Legal

A lawyer is a person who practices law, as a barrister, attorney, counselor or solicitor.[1] Working as a lawyer involves the practical application of abstract legal theories and knowledge to solve specific individualized problems, or to advance the interests of those who hire lawyers to perform legal services.

The role of the lawyer varies greatly across legal jurisdictions, and so it can be treated here in only the most general terms.[2][3]

In practice, legal jurisdictions exercise their right to determine who is recognized as being a lawyer. As a result, the meaning of the term “lawyer” may vary from place to place.[4]

  • In Australia, the word “lawyer” is used to refer to both barristers and solicitors (whether in private practice or practicing as corporate in-house counsel).
  • In Canada, the word “lawyer” only refers to individuals who have been called to the bar or, in Quebec, have qualified as civil law notaries. Common law lawyers in Canada are formally and properly called “barristers and solicitors”, but should not be referred to as “attorneys”, since that term has a different meaning in Canadian usage. However, in Quebec, civil law advocates (or avocats in French) often call themselves “attorney” and sometimes “barrister and solicitor” in English.
  • In England and Wales, “lawyer” is used to refer to persons who provide reserved and unreserved legal activities and includes practitioners such as barristers,attorneys, solicitors, registered foreign lawyers, patent attorneys, trade mark attorneys, licensed conveyancers, public notaries, commissioners for oaths, immigration advisers and claims management services. The Legal Services Act 2007 defines the “legal activities” that may only be performed by a person who is entitled to do so pursuant to the Act. ‘Lawyer’ is not a protected title.
  • In South Asia, the term “lawyer” is often colloquially used, but the official term is “advocate” as prescribed under the Advocates Act, 1961.[5]
  • In Scotland, the word “lawyer” refers to a more specific group of legally trained people. It specifically includes advocates and solicitors. In a generic sense, it may also include judges and law-trained support staff.
  • In the United States, the term generally refers to attorneys who may practice law. It is never used to refer to patent agents[6] or paralegals.[7] In fact, there are regulatory restrictions on non-lawyers like paralegals practicing law.[8]
  • Other nations tend to have comparable terms for the analogous concept.

Legal advice is the application of abstract principles of law to the concrete facts of the client’s case in order to advise the client about what they should do next. In many countries, only a properly licensed lawyer may provide legal advice to clients for good consideration, even if no lawsuit is contemplated or is in progress.[42][43][44] Therefore, even conveyancers and corporate in-house counsel must first get a license to practice, though they may actually spend very little of their careers in court. Failure to obey such a rule is the crime of unauthorized practice of law.[45]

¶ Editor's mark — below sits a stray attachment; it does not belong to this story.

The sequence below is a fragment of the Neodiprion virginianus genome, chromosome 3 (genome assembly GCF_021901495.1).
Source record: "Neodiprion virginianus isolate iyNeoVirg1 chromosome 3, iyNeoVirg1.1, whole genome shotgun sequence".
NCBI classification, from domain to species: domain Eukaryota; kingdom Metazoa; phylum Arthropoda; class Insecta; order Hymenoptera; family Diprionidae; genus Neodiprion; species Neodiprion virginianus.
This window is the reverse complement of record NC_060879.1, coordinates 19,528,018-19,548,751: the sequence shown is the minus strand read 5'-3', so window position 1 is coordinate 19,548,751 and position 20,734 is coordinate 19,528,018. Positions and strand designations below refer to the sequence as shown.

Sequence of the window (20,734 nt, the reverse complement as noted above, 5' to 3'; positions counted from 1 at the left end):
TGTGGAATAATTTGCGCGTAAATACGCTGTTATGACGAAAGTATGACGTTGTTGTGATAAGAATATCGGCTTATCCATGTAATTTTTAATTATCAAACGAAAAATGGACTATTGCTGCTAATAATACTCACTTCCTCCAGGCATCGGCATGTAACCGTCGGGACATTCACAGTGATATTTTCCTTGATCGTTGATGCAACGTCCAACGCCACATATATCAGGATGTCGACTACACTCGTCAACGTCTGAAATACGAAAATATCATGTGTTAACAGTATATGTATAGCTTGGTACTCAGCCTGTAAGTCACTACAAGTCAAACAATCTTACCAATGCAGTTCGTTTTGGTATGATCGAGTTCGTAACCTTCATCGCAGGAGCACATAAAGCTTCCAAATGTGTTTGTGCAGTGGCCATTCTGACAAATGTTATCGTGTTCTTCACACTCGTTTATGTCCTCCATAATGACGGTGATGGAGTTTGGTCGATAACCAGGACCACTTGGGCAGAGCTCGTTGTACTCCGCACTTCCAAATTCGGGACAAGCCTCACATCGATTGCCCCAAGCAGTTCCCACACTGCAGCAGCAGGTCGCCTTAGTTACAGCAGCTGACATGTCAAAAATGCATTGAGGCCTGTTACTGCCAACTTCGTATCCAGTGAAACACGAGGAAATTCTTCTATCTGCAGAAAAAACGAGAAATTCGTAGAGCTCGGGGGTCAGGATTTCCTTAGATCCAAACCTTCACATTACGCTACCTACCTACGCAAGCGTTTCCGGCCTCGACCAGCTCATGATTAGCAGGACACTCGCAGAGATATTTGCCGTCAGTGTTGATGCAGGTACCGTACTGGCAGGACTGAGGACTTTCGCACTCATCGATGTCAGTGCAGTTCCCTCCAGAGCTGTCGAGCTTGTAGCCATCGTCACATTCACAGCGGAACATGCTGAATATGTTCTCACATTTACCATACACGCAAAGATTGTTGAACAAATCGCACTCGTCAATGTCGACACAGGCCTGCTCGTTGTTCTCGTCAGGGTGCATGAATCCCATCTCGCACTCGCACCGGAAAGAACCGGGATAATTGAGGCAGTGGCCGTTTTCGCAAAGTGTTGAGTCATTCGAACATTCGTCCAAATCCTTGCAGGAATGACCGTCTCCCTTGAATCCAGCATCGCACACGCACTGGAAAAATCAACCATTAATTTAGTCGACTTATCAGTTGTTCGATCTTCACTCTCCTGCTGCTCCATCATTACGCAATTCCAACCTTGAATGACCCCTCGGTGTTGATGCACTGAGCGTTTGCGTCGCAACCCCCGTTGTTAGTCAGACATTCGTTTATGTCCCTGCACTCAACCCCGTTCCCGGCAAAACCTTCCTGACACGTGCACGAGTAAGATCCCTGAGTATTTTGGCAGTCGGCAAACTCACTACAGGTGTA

In other countries, jurists who hold law degrees are allowed to provide legal advice to individuals or to corporations, and it is irrelevant if they lack a license and cannot appear in court.[46][47] Some countries go further; in England and Wales, there is no general prohibition on the giving of legal advice.[48] Sometimes civil law notaries are allowed to give legal advice, as in Belgium.[49] In many countries, non-jurist accountants may provide what is technically legal advice in tax and accounting matters.[50]

Attorney at law or attorney-at-law, usually abbreviated in everyday speech to attorney, is the preferred term for a practising lawyer in certain jurisdictions, including South Africa (for certain lawyers), Sri Lanka, and the United States. In Canada, it is used only in Quebec. The term has its roots in the verb to attorn, meaning to transfer one’s rights and obligations to another.

Corry

 

Corry is a city in northwestern Pennsylvania in the United States. With a population of 6,605 at the 2010 United States Census, it is the second largest city in Erie County. Corry is a part of the Erie, PA Metropolitan Statistical Area. The city became famous in the late-19th and early-20th centuries for being the manufacturer of Climax locomotives.

Erie County was formed from parts of Allegheny County on March 12, 1800.[1] On May 27, 1861, tracks owned by the Atlantic and Great Western Railroad intersected with those of the Sunbury and Erie Railroad and was called the “Atlantic and Erie Junction”.[2][3] Land at the junction was owned by Hiram Cory, who sold a portion to the Atlantic and Great Western in October 1861. The railroad built a ticket office at the junction and named it for Cory, but through a misspelling it became Corry.[2]

The combination of railroad growth and the discovery of oil in nearby Titusville contributed greatly to Corry’s development. This boomtown was chartered as a borough in 1863 and designated as a city in 1866. Industry has played a big part in Corry’s growth, and the Corry Area Historical Society maintains a museum where one of the Climax locomotives (the steam engine used in logging operations that brought fame to Corry) is on display.

Corry has been named a Tree City USA for seven consecutive years.[4]

The Corry Armory was listed on the National Register of Historic Places in 1991.[5]